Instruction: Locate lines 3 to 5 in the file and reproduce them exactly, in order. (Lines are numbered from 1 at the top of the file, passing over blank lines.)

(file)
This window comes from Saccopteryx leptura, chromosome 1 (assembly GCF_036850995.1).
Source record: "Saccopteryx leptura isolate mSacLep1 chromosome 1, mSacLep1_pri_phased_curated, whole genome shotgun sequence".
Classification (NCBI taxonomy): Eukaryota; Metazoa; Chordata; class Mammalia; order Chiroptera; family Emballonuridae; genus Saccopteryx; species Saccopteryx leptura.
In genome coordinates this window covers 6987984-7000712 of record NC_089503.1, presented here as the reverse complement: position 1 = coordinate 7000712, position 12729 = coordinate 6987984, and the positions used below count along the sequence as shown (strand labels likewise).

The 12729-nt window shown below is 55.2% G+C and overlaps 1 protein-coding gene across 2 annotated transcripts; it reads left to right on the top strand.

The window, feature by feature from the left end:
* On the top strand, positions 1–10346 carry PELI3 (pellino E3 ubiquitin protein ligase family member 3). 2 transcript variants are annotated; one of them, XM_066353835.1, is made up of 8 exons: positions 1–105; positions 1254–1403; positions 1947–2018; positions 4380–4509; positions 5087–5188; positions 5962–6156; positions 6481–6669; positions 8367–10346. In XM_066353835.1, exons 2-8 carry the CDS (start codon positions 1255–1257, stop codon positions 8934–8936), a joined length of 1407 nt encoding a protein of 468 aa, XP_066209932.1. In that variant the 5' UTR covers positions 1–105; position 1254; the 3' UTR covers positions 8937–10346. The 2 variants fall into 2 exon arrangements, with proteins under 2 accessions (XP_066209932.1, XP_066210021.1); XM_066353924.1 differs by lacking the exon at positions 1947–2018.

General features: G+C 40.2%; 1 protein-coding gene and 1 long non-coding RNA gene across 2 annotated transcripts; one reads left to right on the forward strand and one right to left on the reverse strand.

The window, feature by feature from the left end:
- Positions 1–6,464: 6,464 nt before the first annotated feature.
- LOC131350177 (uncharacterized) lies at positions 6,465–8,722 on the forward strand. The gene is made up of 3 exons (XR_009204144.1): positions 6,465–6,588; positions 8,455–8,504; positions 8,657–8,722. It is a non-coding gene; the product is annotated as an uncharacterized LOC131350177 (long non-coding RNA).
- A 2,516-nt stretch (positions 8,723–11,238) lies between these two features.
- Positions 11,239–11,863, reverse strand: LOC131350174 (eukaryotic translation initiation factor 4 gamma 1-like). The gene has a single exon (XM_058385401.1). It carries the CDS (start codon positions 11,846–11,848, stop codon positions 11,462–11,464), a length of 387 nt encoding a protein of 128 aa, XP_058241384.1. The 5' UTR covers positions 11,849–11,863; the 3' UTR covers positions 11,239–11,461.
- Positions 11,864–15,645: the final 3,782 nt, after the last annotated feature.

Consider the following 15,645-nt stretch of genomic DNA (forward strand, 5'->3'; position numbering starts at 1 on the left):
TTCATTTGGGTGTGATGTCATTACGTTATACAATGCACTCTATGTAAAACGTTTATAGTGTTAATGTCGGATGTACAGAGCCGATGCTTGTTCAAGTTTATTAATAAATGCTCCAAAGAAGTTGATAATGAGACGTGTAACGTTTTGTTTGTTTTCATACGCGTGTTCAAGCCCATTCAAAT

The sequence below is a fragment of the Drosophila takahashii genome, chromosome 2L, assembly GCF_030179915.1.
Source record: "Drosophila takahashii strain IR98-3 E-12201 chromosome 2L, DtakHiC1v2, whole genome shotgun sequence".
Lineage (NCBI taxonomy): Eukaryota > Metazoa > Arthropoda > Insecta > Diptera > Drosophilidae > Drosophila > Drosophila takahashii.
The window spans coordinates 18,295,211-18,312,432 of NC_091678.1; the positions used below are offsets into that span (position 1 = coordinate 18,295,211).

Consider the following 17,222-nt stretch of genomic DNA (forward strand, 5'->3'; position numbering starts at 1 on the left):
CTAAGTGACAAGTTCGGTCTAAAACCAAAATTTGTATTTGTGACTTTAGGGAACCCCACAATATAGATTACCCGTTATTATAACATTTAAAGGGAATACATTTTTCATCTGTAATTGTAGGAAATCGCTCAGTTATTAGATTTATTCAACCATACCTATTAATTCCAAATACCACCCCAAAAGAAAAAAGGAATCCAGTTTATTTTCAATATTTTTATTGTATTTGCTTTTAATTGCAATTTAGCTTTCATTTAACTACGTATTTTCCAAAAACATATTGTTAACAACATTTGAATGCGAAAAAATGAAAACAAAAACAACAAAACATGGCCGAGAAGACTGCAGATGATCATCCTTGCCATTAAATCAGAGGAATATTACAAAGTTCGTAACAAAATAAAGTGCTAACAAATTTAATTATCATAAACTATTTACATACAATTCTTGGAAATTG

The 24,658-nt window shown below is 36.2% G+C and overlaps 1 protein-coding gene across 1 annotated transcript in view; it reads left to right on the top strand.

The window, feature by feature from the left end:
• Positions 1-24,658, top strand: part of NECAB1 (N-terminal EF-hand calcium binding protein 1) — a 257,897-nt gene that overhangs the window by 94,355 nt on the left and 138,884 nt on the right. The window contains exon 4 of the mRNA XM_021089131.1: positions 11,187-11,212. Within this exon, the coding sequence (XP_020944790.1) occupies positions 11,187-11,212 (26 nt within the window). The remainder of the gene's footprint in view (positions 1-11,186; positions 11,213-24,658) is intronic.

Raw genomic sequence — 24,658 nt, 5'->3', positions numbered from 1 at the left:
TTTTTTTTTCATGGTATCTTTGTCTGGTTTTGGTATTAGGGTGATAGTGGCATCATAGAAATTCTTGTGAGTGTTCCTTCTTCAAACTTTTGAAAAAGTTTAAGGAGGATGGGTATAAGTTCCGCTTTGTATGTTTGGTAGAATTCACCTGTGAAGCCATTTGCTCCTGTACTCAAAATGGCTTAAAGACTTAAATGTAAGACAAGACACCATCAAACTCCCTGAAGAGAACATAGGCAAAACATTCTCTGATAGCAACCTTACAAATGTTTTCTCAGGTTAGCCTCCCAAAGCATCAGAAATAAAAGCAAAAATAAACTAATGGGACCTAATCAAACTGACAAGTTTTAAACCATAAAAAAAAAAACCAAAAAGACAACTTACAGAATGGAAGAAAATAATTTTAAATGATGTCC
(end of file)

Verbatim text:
Classification (NCBI taxonomy): Eukaryota; Metazoa; Chordata; class Mammalia; order Chiroptera; family Emballonuridae; genus Saccopteryx; species Saccopteryx leptura.
In genome coordinates this window covers 6987984-7000712 of record NC_089503.1, presented here as the reverse complement: position 1 = coordinate 7000712, position 12729 = coordinate 6987984, and the positions used below count along the sequence as shown (strand labels likewise).

The 12729-nt window shown below is 55.2% G+C and overlaps 1 protein-coding gene across 2 annotated transcripts; it reads left to right on the top strand.